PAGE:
, Volume 50, Issue 5, pp 905-913

Association with Selected Bacteria Does Not Cause Enterocolitis in IL-10 Gene-Deficient Mice Despite a Systemic Immune Response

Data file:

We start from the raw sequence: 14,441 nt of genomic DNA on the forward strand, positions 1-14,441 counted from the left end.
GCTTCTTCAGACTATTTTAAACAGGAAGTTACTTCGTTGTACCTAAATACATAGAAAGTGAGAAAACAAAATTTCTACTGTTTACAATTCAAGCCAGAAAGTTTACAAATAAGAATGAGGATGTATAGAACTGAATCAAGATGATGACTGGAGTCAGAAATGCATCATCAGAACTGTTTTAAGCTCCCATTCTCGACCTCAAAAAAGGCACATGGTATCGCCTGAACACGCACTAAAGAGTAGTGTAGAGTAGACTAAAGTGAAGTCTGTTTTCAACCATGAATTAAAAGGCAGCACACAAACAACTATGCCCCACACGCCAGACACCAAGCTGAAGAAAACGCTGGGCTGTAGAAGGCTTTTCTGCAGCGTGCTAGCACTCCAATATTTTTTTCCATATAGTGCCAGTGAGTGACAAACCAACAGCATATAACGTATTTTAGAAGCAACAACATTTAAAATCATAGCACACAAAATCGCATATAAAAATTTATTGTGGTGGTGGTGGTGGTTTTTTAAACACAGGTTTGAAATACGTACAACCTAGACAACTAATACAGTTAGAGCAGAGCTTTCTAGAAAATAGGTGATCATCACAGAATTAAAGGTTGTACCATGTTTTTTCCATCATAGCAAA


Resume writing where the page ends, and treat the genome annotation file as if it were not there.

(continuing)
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Resident bacteria have been implicated to play a major role in the development of inflammatory bowel disease. While luminally sterile IL-10 gene-deficient mice remain disease-free, their conventionally raised littermates develop enterocolitis associated with increased numbers of luminal and mucosal adherent bacteria. To investigate the role of defined bacteria on the initiation and development of this enterocolitis, we associated luminally sterile IL-10 gene-deficient mice with pure strains of resident bacteria. Axenic, luminally sterile mice were either monoassociated with viridans group Streptococcus or Clostridium sordellii or co-associated with Bacteroides vulgatus and Clostridium sordellii. Seven to 22 weeks later the mice were analyzed for intestinal histologic injury, epithelial permeability, and an inflammatory immune response to bacterial antigens. Despite optimal colonization none of the tested bacteria caused intestinal inflammation, release of inflammatory cytokines from the epithelia, or disruption of the epithelial barrier integrity. However, in the case of association with Bacteroides vulgatus and Clostridium sordellii, a systemic immune response to bacterial-derived antigens was measured, with a magnitude similar to that seen in conventional sick Il-10 gene-deficient mice. This response was not detected in mice associated with viridans group Streptococcus. We conclude that colonization of the intestinal lumen with individual bacterial species may not be sufficient to alter epithelial barrier integrity, increase intestinal cytokine release, or cause intestinal inflammation in susceptible IL-10 gene-deficient mice, despite the ability of these same bacteria to stimulate a systemic response.